‘Scream’: Nothing To Go ‘Psycho’ About In Slasher Series


After a stellar second season opener, MTV’s Scream gives us a soft outing that’s more focused on setting up the season than it is fleshing it out.

The following review of Psycho contains minor spoilers. There’s no need to call the spoiler squad. You should, however, keep that phone handy.

While still a decent episode of television, here’s a huge step down from the Scream Season 2 opener, I Know What You Did Last Summer.

Foster’s Gotta Foster-Audrey Jensen

Titled Psycho, an obvious reference to the Alfred Hitchcock classic, the latest episode in the ongoing MTV Scream saga, one inspired by the film franchise of the same name, is somewhat uninspired to say the least. And for many reasons.

For starters, Psycho isn’t letting the killer set the pace. Without this, which was done amazingly well in last week’s Summer, Scream begins losing a lot of its suspense, and more importantly, story momentum. The whole time all I was thinking was where is the new killer and who is it. In Psycho, we don’t even get a call from the new Lakewood stalker.

John Karna as Noah Foster in ‘Scream: The TV Series’-Courtesy of MTV

Also, the show introduces another new guy who could be the killer. Which would be fine, if he were a somewhat nice guy and maybe his over kindness led to suspicion. But no, it’s Kieran’s creepy cousin.

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The problem is, he’s a weirdo from the beginning. And, not to mention, it’s the exact same thing the show is doing with the new sheriff’s son: Brooding creep from the get go. It’s a stupid move on the part of MTV’s Scream and, ultimately, insults the intelligence of its audience.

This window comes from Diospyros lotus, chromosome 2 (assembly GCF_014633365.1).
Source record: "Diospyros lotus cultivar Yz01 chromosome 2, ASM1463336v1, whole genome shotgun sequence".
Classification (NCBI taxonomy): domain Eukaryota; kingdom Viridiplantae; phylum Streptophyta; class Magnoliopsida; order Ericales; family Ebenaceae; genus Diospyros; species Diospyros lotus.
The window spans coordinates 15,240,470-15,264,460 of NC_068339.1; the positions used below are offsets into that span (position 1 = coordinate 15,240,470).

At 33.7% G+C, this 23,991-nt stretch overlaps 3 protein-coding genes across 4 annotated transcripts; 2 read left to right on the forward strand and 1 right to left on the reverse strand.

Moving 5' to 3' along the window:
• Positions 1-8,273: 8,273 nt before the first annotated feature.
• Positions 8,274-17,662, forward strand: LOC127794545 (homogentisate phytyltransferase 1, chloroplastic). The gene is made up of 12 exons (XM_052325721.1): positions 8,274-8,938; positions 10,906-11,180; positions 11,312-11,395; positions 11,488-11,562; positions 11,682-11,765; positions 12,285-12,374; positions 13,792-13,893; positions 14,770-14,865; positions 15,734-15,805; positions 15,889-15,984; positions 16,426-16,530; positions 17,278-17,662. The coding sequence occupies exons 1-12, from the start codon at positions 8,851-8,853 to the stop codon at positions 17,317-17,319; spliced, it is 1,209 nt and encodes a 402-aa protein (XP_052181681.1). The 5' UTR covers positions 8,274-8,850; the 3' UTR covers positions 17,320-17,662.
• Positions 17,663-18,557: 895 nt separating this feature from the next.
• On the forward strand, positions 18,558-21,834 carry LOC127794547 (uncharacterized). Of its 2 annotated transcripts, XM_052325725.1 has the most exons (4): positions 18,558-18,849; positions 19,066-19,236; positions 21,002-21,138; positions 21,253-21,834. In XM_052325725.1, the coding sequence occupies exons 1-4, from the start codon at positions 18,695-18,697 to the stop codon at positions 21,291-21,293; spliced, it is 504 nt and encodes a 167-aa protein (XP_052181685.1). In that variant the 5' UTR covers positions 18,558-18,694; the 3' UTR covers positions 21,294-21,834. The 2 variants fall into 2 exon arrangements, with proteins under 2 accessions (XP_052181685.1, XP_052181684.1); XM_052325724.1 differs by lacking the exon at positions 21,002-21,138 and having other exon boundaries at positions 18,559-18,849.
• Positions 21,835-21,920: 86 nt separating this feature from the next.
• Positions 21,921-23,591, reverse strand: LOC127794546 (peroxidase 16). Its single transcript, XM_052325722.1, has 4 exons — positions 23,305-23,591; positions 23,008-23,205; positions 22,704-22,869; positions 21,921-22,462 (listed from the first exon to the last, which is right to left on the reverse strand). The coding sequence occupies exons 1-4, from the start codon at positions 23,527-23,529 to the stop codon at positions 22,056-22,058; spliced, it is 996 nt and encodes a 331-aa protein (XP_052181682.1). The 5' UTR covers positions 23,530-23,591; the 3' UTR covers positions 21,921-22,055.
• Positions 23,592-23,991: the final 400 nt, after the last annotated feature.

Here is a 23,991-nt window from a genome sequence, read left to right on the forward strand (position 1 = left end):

Then there’s all the filler stuff in Psycho. Emma and her post dramatic stress syndrome were already touched upon in the opener. There’s no need to keep explaining the extent of her troubles from the first season. Or the Kieran moving stuff, which is only there to set up a stupidly suspicious, and possible, killer. There’re a few other story points that feel like this as well.

Simply put, Psycho isn’t the sum of its parts. Written by Meredith Glynn , the points mention above are either feeding into stuff we already know, or more harmfully, going out of its way set up characters who could be the new killer; characters who come off brooding fresh out the gate and subsequently cause the audience not trust them almost immediately.

Furthermore, the acting in Psycho is serviceable, with Willa Fitzgerald standing out. She gets a lot of the Scream screen time and rightfully so. Emma is, after all, the protagonist of the Scream series.

Also, Psycho’s direction is decent, but nothing to write home about. Directed by Scott Speer, there weren’t many, if any, shots that stood out. The rotation shots involving Noah and Audrey do help intensify their conversation at that moment, so props. But, then again, there wasn’t a moment in Psycho were I felt the show was amateurishly shot. So there’s that too.

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So, will the killer get closer to revealing Audrey’s past? Will the Lakewood Six all find out there’s a new killer on the loose? Will we get closer to finding out who the new killer is? You’ll have to dial up MTV’s Scream: The TV Series to find out Fright Fans.


Scott Speer’s Psycho is a sub-par episode of MTV’s Scream. While the direction isn’t amazing by any stretch, the real problem lies in the script and the series’ insistence in setting up the rest of the season by inappropriate and blatantly false means.. It’s a lazily written hour of TV that not only does nothing to excite viewers to stay with the series, but slightly insults their intelligence in the process. Here’s praying the next episode really turns this around.


Check out a preview of next week’s episode,


, courtesy of MTV:

Love Scream? Think the series does the film franchise justice? Did or didn’t like what Psycho had to offer? Let’s all dial that number and join the conversation in the comment section below.